A recent announcement has set off a small flurry of articles about an electric city bus design presented by Sinautec Automobile Technologies. They demonstrated a electric city bus design incorporating ultracapacitors for energy storage. This fits into efforts by multiple transit agencies to reduce the carbon footprint of bus fleets using a range of options over the years, from biofuels to hydrogen to batteries to overhead electric lines and hybrid-electric diesel. Those options have seen varying rates of adoption in different cities.
The bus demonstrated by Sinautec involved a system design in which some bus stops serve a double duty as charging stations. Several cities have electric buses in their transit fleets today. Those buses are quieter than the noisy roar of traditional diesel buses, but existing electric buses utilize overhead wires to deliver electricity. Overhead wires have been used for over a hundred years to power electric trains and buses, and while it’s a simple way to power electric buses it does require building and maintaining the system and the wires detract from neighborhood esthetics.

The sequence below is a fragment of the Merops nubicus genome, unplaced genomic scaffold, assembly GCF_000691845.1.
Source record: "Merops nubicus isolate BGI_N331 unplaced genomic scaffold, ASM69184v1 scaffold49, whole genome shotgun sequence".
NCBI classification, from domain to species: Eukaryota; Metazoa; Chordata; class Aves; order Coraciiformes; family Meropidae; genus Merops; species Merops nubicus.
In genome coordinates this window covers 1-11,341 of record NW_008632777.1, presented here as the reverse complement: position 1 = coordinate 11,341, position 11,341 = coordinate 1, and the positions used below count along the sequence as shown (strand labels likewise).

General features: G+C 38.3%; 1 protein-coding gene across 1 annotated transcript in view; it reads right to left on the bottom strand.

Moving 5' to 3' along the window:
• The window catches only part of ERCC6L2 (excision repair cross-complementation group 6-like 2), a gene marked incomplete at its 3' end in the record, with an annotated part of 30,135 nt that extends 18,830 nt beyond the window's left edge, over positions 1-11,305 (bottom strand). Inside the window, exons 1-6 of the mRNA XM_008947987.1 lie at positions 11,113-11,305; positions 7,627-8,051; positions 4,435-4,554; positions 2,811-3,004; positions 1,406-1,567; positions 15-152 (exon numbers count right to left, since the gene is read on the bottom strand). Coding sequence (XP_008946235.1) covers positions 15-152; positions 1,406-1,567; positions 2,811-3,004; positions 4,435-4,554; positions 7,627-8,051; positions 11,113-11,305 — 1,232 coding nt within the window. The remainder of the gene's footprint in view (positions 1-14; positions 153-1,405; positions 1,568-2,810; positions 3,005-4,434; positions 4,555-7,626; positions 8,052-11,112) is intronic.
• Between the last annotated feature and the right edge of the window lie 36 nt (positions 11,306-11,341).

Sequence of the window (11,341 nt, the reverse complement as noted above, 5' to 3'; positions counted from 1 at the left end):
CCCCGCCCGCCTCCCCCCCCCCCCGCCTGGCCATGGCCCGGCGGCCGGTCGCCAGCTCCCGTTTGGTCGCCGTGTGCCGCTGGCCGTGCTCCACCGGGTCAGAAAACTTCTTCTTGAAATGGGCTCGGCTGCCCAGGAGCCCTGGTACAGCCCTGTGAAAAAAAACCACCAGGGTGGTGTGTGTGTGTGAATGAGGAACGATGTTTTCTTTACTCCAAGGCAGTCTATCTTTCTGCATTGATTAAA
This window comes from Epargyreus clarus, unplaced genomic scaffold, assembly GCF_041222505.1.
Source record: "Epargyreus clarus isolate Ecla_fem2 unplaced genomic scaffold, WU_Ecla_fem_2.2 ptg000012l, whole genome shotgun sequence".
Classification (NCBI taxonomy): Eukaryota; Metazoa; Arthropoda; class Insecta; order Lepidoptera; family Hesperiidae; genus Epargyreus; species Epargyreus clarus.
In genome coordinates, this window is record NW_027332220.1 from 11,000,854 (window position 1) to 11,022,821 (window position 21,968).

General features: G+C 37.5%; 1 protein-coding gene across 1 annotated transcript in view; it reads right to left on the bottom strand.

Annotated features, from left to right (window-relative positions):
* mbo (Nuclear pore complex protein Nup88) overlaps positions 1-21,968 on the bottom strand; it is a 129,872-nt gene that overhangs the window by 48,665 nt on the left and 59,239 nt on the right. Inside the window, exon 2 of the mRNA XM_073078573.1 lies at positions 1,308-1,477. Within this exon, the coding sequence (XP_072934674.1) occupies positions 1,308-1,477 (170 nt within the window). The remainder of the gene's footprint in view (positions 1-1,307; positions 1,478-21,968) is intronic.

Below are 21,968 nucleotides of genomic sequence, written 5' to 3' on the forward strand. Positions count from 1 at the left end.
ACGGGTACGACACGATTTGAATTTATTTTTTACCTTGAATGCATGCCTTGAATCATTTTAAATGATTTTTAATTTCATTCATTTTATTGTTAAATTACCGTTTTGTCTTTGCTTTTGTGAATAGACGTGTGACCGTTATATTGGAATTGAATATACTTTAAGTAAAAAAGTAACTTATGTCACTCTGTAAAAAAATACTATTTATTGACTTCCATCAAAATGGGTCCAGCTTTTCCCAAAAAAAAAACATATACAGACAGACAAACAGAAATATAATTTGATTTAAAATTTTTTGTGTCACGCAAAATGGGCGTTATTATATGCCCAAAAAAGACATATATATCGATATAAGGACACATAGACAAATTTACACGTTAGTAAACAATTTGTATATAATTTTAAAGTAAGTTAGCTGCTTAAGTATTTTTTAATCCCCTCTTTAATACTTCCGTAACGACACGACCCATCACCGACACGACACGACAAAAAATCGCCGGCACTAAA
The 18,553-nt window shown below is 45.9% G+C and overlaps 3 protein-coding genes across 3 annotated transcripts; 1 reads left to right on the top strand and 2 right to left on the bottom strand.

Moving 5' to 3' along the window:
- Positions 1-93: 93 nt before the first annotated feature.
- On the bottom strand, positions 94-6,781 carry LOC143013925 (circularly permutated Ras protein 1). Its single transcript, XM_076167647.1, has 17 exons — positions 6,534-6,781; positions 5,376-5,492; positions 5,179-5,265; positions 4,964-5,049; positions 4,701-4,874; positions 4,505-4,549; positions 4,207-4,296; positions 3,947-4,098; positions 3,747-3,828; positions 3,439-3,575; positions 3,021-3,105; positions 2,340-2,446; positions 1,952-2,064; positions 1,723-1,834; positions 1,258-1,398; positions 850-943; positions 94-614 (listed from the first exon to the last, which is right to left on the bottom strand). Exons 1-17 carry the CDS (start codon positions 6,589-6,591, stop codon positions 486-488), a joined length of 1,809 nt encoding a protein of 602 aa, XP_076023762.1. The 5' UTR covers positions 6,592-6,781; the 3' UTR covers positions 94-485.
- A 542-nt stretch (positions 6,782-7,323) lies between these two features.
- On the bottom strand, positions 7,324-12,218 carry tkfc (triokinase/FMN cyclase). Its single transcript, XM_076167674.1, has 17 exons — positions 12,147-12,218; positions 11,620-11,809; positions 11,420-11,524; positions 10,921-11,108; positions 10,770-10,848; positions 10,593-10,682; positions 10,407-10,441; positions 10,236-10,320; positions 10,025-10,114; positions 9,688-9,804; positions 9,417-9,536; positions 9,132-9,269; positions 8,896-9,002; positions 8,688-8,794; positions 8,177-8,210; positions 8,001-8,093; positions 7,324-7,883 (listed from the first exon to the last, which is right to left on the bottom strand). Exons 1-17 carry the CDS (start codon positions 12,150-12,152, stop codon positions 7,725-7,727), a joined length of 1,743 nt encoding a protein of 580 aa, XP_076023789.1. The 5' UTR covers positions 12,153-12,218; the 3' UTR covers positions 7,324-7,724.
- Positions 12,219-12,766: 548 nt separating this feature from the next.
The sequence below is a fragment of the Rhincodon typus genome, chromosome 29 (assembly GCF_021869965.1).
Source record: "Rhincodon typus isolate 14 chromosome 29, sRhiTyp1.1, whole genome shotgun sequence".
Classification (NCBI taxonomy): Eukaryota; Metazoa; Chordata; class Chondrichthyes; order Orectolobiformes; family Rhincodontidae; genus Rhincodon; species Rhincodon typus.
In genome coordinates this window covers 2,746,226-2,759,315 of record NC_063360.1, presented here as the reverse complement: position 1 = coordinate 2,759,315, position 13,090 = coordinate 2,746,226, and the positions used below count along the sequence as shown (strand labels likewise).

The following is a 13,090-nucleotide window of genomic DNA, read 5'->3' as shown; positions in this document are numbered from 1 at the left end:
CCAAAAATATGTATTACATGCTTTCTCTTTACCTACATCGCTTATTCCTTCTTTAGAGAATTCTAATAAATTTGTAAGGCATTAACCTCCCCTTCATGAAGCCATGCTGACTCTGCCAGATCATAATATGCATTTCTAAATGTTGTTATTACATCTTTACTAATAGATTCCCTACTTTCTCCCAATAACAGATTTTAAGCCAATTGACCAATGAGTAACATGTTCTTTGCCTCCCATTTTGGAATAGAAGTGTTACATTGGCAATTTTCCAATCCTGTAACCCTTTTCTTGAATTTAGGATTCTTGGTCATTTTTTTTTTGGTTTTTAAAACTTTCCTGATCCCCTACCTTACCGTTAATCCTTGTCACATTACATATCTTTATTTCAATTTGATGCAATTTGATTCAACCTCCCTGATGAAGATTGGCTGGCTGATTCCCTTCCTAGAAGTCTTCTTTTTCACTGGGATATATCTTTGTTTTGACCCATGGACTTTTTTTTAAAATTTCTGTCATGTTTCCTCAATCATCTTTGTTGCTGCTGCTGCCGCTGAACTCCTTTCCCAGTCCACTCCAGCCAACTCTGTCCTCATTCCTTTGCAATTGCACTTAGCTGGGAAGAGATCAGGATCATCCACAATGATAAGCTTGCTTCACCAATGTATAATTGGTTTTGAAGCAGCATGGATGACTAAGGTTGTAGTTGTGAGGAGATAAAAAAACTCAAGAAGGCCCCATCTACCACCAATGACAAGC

In the Sinautec design instead of overhead wires along every foot of the bus route, overhead wires are only installed at those bus stops which double as charging stations. Their design relies on the fast charging characteristics of ultracapacitors. A quick recharge allows passengers to load and unload, and for the driver to take a quick break.
They have spent the last three years demonstrating and testing a fleet of 41-seat buses in an area of Shanghai. Their 41 seat bus has a 30-35 miles/hr top speed, a 5.9 kilowatt-hour ultracapacitor pack, uses 1.5 kilowatt-hours per mile, giving approximately 4 miles range depending on air conditioner usage. Obviously at this speed this bus will only be usable in areas with limited speed such corporate or college campuses, city centers, or ground transit around airports.
The ultracapacitors in the demonstration fleet have an energy density of six watt-hours per kilogram. For comparison lithium-ion battery packs can store 200 watt-hours per kilogram. The ultracapacitors bring other advantages such as longer lifetime, better reliability, greater charging efficiency, faster charge times. To charge the 5.9 kilowatt-hour pack in one hour at 240 volts would require a 25 amp circuit.
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